Making sure that your loved one is physically comfortable will drastically reduce aggression and agitation. Here’s a handy checklist to help you figure out what might be wrong:

  • Are they hungry? When did they last eat? Try offering a small, nutritious snack. Better yet, sit down with them and have a snack yourself. Keep yourself at your best!
  • Is there an infection? Urinary tract infections (UTIs) in older adults can often develop or worsen symptoms of confusion and agitation.
  • Are they thirsty? What has your loved one had to drink in the last 24 hours? Dehydration is common in elderly people because of a decreased sense of thirst. Dry eyes, mouth, and skin are symptoms to watch for along with confusion and forgetfulness. Make your loved one a hot or cold cup of non-caffeinated tea, offer a slice of juicy watermelon, and make sure to add water-dense foods into their daily meals. Or gently remind your loved one to sip water throughout the day.
  • When did they last have a bowel movement? If it was more than 24 hours ago, that’s an important discomfort to address!
  • What is your loved one wearing? Check for a waistband that itches, socks bunched at the toe, a collar that is too tight, or a fabric that scratches. All of these minor irritations can cause agitation.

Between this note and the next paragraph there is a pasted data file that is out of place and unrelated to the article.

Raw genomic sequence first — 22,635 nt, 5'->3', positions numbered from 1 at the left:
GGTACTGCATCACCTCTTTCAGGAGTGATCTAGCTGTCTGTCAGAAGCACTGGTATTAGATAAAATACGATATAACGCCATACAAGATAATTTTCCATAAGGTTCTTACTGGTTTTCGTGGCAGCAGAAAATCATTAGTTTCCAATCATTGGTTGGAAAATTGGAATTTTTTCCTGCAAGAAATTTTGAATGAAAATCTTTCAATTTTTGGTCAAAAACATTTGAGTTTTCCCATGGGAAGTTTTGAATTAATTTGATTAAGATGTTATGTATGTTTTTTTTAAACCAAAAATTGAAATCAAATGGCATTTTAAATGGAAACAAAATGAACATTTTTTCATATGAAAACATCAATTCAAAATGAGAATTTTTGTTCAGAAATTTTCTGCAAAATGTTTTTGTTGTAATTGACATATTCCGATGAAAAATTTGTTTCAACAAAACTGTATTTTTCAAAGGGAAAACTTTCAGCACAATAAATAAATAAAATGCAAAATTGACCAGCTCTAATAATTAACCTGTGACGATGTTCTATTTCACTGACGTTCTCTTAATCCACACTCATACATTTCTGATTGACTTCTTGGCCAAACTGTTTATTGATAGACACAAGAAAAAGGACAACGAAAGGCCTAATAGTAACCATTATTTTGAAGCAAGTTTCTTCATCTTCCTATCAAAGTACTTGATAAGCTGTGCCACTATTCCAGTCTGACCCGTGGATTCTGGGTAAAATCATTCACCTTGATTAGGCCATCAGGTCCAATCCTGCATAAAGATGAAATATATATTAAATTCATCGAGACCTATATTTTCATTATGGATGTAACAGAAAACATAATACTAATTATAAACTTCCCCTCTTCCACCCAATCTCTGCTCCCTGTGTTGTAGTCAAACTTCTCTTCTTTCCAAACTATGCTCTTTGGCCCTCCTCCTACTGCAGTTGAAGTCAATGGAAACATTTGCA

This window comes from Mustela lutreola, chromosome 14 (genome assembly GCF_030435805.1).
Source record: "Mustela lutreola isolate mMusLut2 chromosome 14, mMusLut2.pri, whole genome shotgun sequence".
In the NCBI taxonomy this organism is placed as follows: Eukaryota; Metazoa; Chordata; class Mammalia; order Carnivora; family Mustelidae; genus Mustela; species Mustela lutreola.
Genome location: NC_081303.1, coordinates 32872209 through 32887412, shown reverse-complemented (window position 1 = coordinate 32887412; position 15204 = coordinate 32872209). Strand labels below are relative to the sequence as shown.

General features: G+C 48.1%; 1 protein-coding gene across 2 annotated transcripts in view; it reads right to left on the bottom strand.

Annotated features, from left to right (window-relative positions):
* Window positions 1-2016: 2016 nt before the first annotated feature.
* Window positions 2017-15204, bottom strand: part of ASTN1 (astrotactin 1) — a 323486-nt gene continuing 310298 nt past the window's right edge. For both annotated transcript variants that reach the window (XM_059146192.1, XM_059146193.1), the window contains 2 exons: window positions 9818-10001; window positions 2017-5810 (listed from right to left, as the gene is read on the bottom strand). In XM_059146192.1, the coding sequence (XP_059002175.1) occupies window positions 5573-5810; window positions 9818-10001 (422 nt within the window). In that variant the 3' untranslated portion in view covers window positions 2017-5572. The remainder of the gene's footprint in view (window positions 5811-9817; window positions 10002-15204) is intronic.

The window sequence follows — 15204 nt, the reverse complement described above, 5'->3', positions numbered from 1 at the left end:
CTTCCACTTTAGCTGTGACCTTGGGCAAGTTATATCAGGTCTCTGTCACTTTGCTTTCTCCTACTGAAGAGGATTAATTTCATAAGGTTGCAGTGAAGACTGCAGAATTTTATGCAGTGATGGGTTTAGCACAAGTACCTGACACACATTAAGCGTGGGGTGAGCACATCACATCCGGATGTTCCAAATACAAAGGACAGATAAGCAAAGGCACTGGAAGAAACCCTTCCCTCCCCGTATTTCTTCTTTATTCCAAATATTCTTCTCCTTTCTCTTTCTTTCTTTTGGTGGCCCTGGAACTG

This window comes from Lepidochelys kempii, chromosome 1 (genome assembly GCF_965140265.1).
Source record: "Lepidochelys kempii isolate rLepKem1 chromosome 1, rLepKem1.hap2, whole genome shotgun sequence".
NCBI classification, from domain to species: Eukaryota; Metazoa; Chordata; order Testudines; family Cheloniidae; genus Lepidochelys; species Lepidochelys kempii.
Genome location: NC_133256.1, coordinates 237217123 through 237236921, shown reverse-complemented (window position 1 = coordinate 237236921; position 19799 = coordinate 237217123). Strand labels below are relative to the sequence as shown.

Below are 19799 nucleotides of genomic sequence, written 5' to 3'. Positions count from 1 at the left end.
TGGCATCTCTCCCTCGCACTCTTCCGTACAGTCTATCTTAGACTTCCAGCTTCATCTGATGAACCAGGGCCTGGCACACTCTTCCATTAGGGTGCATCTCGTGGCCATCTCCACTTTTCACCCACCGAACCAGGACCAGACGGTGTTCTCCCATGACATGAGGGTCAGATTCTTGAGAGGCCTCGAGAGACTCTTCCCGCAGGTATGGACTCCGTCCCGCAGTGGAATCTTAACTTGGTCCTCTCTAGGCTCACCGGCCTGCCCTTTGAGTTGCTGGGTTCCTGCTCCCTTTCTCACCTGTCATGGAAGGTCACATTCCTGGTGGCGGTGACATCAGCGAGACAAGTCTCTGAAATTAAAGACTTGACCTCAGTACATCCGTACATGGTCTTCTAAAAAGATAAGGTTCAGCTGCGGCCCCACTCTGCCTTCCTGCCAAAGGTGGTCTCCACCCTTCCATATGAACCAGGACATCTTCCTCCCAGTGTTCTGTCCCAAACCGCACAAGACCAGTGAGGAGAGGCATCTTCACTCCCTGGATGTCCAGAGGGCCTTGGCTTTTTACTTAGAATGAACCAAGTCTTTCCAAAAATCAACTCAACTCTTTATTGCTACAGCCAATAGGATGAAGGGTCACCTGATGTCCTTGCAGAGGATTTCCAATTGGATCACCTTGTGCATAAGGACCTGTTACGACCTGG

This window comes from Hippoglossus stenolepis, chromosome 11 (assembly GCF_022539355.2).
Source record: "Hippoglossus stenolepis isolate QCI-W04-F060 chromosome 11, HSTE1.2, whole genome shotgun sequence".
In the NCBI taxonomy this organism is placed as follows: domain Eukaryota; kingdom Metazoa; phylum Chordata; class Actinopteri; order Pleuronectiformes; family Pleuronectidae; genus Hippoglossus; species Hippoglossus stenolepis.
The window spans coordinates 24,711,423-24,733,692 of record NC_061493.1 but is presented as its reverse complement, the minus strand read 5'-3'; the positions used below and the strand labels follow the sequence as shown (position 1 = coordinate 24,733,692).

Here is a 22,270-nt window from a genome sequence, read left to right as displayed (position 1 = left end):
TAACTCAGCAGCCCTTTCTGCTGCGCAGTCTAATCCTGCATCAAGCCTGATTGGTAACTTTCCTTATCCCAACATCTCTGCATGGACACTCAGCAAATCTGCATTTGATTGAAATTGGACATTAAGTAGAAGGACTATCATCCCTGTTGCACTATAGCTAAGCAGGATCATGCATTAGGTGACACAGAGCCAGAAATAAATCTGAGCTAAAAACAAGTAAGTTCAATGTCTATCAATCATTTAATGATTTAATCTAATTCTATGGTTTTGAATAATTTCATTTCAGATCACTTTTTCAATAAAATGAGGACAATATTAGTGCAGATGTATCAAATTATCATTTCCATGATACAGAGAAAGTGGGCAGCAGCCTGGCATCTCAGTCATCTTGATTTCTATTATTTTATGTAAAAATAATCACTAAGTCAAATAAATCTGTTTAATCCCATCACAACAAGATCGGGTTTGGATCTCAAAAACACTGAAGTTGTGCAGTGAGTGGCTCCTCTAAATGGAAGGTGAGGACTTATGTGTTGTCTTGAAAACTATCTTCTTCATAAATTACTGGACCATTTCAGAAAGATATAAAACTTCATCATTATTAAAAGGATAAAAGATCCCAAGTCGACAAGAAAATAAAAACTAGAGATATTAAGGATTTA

8. Refocus

Pay attention to the immediate situation or activity. Notice if the activity seems to be triggering your loved one. If so, make a change, redirecting to more peaceful and relaxing activity. If a conversation is upsetting either of you, change the direction. Acknowledge what your loved one said and then move to a different topic.

Adult daughter visiting elderly mother

Adult daughter visiting elderly mother.

Goncalo Costa/Mangostar - stock.adobe.com

9. Say Yes

Aim to say yes as much as possible. If your loved one mentions that she saw someone who passed away years ago agree with how lovely it would be to talk to them again. You can even build on that and ask what they talked about. This gives you both a sense of connection and comfort with each other.

Saying "yes" lets your loved one know that you understand what is important to him or her. That you hear them. That you are listening.

Even though the reality your loved one is experiencing is different from yours, you can still find common ground.

10. Connect

Being on the receiving end of a sudden outburst of anger from a loved one is heartbreaking and scary. But remember that dementia affects the whole brain, not just short-term memory. Your loved one living with dementia cannot control the intensity of their feelings, whether they are scared, confused, or suddenly furious.

As Alzheimer’s and other dementias progress, the world is largely experienced through the senses. You can listen to music together, go for a walk, play an instrument, offer a massage, or brush your loved one’s hair.

Dementia may cause personality changes in your loved one, but that doesn’t mean you can’t still connect.